Ben Pace, chief investment officer at HPM Partners, said investors should look beyond retailer earnings as a gauge on the consumer since sales are often store-specific and are increasingly subject to online shopping trends.
"I think the U.S. consumer is the linchpin of the whole global growth story, not just in the U.S.," he said.
Shares of Amazon.com jumped 2.15 percent to close at a record. The stock also hit an all-time intraday high going back to the company's initial public offering in 1997. Morgan Stanley raised its price target to $800 a share, for a 21 percent upside from Tuesday's closing price.
The major averages attempted to hold opening gains in intraday trade before closing lower.
"I think the trend (in equities) is still positive. I think the momentum is still good. What we are seeing is a deterioration of the breadth of the market," said Bruce Bittles, chief investment strategist at R.W. Baird. He noted some concern over the continued declines in commodity prices.
Crude oil settled off session lows but still down $1.28, or 2.9 percent, at $42.93 a barrel after the American Petroleum Institute showed a greater-than-expected build in U.S. crude stocks. WTI crude hit its lowest level since Oct. 27 in intraday trade.
Brent fell more than 3 percent to hit its lowest level in intraday trade since Aug. 27.
The federal government's Energy Information Administration will release official inventory data Thursday due to Wednesday's Veterans Day.
"The outlook for oil is continuing to be low. We see it's benefiting many, many sectors of the economy, especially consumer discretionary. I would point out that today is the day of the consumer. Good jobs growth continues," said Doug Cote, chief market strategist at Voya Investment Management.
Cote and other analysts also eyed Singles' Day sales in China, the local version of Black Friday hosted primarily by Alibaba every Nov. 11. The e-commerce giant said final sales for the shopping event totaled $14.3 billion, topping expectations and last year's record of $9.3 billion.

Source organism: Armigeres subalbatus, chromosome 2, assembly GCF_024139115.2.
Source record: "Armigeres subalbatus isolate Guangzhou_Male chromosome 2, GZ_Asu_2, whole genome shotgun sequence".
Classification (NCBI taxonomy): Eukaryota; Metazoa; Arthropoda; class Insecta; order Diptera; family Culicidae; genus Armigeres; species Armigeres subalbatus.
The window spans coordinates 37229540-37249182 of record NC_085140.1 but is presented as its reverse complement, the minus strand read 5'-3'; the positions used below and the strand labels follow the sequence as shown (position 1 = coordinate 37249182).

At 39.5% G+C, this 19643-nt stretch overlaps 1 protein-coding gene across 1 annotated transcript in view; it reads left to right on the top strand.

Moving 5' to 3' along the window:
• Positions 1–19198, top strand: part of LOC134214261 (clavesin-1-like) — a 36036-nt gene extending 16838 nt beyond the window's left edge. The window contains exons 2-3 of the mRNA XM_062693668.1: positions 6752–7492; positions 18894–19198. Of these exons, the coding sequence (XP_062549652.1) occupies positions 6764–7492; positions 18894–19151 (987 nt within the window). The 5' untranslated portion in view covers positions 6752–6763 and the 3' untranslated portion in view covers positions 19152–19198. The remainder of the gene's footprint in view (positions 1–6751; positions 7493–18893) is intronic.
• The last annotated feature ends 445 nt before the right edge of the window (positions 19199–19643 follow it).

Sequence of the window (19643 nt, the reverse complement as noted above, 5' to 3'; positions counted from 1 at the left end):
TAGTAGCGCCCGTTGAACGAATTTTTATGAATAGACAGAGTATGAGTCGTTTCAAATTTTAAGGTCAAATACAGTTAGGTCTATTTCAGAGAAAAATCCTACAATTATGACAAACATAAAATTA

Shares of Alibaba closed down 1.9 percent.
Read MoreAlibaba's Jack Ma: Next year 'tough' for China economy
Chinese data out overnight showed firmness in the consumer, with retail sales up 11 percent year-over-year in October, up slightly from 10.9 percent in September. Industrial production edged lower in October and missed Reuters expectations.
Asian stocks mostly ended modestly higher, with only the Hang Seng closing lower.
European stocks closed higher despite lack of detail on potential for more quantitative easing, as investors had expected from a speech by European Central Bank President Mario Draghi.
The U.S. dollar gave back some of its recent gains, off about 0.3 percent against major world currencies. The euro held near $1.07.
The bond market is closed for the Veterans Day holiday.
Read MoreWhat traders are watching as stocks warm up to Fed
Investors also awaited a slew of Federal Reserve speakers scheduled for Thursday, which include Fed Chair Janet Yellen's opening remarks at the U.S. central bank's conference.
Markets increasingly expect a rate hike in December after Yellen's remarks last week and a strong jobs report Friday.
"We started the week with a rethink and reset on monetary policy and that rethink has exhausted itself," said Art Hogan, chief market strategist at Wunderlich Securities.
"I think the market is clearly showing resilience here," he said. "When you look at the sharpness of the selloff we had I think we've found some equilibrium."
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U.S. stocks ended narrowly mixed Tuesday, pressured by a more than 3 percent decline in Apple.
Apple closed down nearly 0.6 percent lower Wednesday, while the iShares Nasdaq Biotechnology ETF (IBB) fell1.5 percent.
PayPal's stock closed down 1.8 percent after reports that Apple is in talks with major banks to roll out a mobile person-to-person payments system.